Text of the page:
I’ve ran across a lot of really awesome people, and culled an enormous amount of information from blogs. As I raided my brain – yes, I picture myself on the prow of a Viking ship, approaching my own gray matter – for more people I’d like to interview, it repeatedly offered up names of bloggers. And so, the third series; Bloggers of Awesome. Yeah, it’s the BOA.
This particular BOA is even more awesome because it's a BOA WoW! (We're Ohio Writers). Yeah, that's right. We grow 'em here.
So you run an excellent blog over at Honestly YA. What made you decide to take the approach you do on your blog?
Melissa: We agreed from the get-go that the way to make our blog stand out from the masses was to keep it personal. We share secrets with our readers—embarrassing, poignant, and sometimes hilarious experiences from our teen years. And we have a helluva lot of fun doing it!
Lorie: What Mel said.
Carey: Author Shelley Coriell deserves some serious credit for the honestly approach. When we were first talking about forming a grog, Shelley shared her marketing plan that focused on organic activities. It fit into our overall concept of rehashing our teen angst, not to sell books or ourselves, but because teen experiences connect YA readers.
I know a lot of aspiring writers who are intimidated by the idea of blogging. They want to, but they are worried it will cut into their (already precious) writing time. Honestly YA is a group blog, do you find that helpful in balancing the time investment?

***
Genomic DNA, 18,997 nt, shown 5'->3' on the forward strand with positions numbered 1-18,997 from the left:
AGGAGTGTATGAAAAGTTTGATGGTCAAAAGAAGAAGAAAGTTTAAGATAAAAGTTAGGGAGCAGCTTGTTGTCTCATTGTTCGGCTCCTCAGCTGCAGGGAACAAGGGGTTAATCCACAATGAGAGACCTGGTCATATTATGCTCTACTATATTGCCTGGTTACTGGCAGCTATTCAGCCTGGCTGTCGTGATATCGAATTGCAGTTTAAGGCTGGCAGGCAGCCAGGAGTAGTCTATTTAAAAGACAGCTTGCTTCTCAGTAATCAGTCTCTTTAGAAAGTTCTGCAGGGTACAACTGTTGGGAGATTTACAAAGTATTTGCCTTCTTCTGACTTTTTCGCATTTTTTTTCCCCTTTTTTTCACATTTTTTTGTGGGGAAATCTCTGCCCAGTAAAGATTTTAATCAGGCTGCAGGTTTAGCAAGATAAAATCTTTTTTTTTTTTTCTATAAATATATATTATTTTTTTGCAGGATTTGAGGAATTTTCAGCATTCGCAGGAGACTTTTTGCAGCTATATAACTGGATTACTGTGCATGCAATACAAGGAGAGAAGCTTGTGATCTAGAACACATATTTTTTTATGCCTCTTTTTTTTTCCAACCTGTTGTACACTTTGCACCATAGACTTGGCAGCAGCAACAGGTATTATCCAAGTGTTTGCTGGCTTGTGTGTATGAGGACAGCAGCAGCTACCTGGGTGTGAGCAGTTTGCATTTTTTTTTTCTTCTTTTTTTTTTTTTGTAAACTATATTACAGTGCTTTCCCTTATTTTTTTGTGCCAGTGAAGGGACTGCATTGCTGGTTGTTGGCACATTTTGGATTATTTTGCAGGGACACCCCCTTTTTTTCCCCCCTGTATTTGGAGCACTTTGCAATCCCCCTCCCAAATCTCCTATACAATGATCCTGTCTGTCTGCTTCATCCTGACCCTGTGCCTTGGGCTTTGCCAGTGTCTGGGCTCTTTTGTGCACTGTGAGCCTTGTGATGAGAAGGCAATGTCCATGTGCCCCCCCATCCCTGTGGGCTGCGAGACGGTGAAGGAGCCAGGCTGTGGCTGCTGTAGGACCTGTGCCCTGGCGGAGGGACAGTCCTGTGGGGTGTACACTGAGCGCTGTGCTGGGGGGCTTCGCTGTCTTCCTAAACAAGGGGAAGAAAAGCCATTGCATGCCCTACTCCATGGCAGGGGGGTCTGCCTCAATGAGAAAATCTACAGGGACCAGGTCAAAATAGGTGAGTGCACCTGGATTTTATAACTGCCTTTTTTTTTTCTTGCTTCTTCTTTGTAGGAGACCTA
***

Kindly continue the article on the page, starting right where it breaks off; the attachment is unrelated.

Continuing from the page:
Melissa: Um, blogging every six weeks versus blogging every week? Yes, please! Group blogs are the way to go. You just have to find a combination that works.
Lorie: Absolutely! Blogging on a six person rotation is not only helpful from a time budgeting standpoint, but it’s also a great moral support. I was extremely leery about blogging, especially on personal topics, but being part of a great team makes it easier.
Carey: If helps that try to have our rotation topics locked in 6-12 months in advance. With Blogger, I can write my posts and schedule them to publish at a later date. So hypothetically, I could spend 1 day to write and load a whole year’s worth of posts. Geez-I wish I was that organized! But I do try to draft 3 or 4 posts at a time…What’s 6 weeks times 4 posts??? ANYONE? Well, anyone except Lorie. We’re so not math girls.
*breaks down and asks hubby* ME: “What’s 6x4?” HUBBY: “24” ME: “What’s 24 in months?” HUBBY: “I don’t understand the question.” ME: “If I have 24 weeks, how many months is that?” Hubby begins a long explanation of why it’s not exactly a round number of months and how it depends on—I wonder what unicorns eat? Did my son pack sock for gym class tomorrow? —blah, blah, blah— Why are dust bunnies devouring that brain shaped eraser? Are they zombie dust bunnies?—hubby stops talking. ME: “So how many months was that?” HUBBY: “5 and a half.” Wow, that nearly half a year of posts!
Do any of you have personal blogs as well? Do you approach them differently than you do your group blog?
Melissa: Yes, my blog is called The Unrepentant Escapist. It’s where I promote my entire body of work (my adult romance in addition to YA). I don’t blog there regularly, but that’s where I run all my giveaways and link posts when I guest blog at other sites.
Carey: Mine is My Own Brand of Madness and it’s geared toward my indie publishing experiences as a YA author.
Do you think blogging is a helpful self-marketing tool?